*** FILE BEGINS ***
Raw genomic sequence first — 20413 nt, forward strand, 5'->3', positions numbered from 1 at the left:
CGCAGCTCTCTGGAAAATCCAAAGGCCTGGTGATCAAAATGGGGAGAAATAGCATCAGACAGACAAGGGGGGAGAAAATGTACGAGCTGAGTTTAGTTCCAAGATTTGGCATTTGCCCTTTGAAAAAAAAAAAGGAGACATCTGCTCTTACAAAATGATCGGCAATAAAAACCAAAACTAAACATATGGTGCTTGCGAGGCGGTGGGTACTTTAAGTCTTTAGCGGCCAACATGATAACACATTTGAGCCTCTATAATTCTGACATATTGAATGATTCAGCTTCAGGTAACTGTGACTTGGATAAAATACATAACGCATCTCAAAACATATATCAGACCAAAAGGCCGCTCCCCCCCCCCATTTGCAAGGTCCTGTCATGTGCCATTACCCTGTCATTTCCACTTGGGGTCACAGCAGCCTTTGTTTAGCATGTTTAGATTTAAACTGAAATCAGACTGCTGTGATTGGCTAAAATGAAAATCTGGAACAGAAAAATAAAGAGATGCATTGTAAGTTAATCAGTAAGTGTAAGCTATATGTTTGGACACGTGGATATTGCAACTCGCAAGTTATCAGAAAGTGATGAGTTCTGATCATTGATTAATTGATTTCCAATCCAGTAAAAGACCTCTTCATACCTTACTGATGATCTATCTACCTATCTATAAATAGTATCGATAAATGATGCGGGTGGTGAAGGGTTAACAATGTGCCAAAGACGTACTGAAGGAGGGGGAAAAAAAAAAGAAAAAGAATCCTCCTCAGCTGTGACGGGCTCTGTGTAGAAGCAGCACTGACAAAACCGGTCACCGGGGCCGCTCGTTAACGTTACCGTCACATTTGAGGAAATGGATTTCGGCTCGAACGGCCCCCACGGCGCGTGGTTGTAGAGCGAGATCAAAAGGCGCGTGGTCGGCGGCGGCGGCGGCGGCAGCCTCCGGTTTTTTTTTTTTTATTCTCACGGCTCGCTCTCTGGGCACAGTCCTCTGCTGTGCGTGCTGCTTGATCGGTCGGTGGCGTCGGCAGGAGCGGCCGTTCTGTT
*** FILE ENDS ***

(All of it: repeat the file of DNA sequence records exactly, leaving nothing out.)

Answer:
Raw genomic sequence first — 20413 nt, forward strand, 5'->3', positions numbered from 1 at the left:
CGCAGCTCTCTGGAAAATCCAAAGGCCTGGTGATCAAAATGGGGAGAAATAGCATCAGACAGACAAGGGGGGAGAAAATGTACGAGCTGAGTTTAGTTCCAAGATTTGGCATTTGCCCTTTGAAAAAAAAAAAGGAGACATCTGCTCTTACAAAATGATCGGCAATAAAAACCAAAACTAAACATATGGTGCTTGCGAGGCGGTGGGTACTTTAAGTCTTTAGCGGCCAACATGATAACACATTTGAGCCTCTATAATTCTGACATATTGAATGATTCAGCTTCAGGTAACTGTGACTTGGATAAAATACATAACGCATCTCAAAACATATATCAGACCAAAAGGCCGCTCCCCCCCCCCATTTGCAAGGTCCTGTCATGTGCCATTACCCTGTCATTTCCACTTGGGGTCACAGCAGCCTTTGTTTAGCATGTTTAGATTTAAACTGAAATCAGACTGCTGTGATTGGCTAAAATGAAAATCTGGAACAGAAAAATAAAGAGATGCATTGTAAGTTAATCAGTAAGTGTAAGCTATATGTTTGGACACGTGGATATTGCAACTCGCAAGTTATCAGAAAGTGATGAGTTCTGATCATTGATTAATTGATTTCCAATCCAGTAAAAGACCTCTTCATACCTTACTGATGATCTATCTACCTATCTATAAATAGTATCGATAAATGATGCGGGTGGTGAAGGGTTAACAATGTGCCAAAGACGTACTGAAGGAGGGGGAAAAAAAAAAGAAAAAGAATCCTCCTCAGCTGTGACGGGCTCTGTGTAGAAGCAGCACTGACAAAACCGGTCACCGGGGCCGCTCGTTAACGTTACCGTCACATTTGAGGAAATGGATTTCGGCTCGAACGGCCCCCACGGCGCGTGGTTGTAGAGCGAGATCAAAAGGCGCGTGGTCGGCGGCGGCGGCGGCGGCAGCCTCCGGTTTTTTTTTTTTTATTCTCACGGCTCGCTCTCTGGGCACAGTCCTCTGCTGTGCGTGCTGCTTGATCGGTCGGTGGCGTCGGCAGGAGCGGCCGTTCTGTT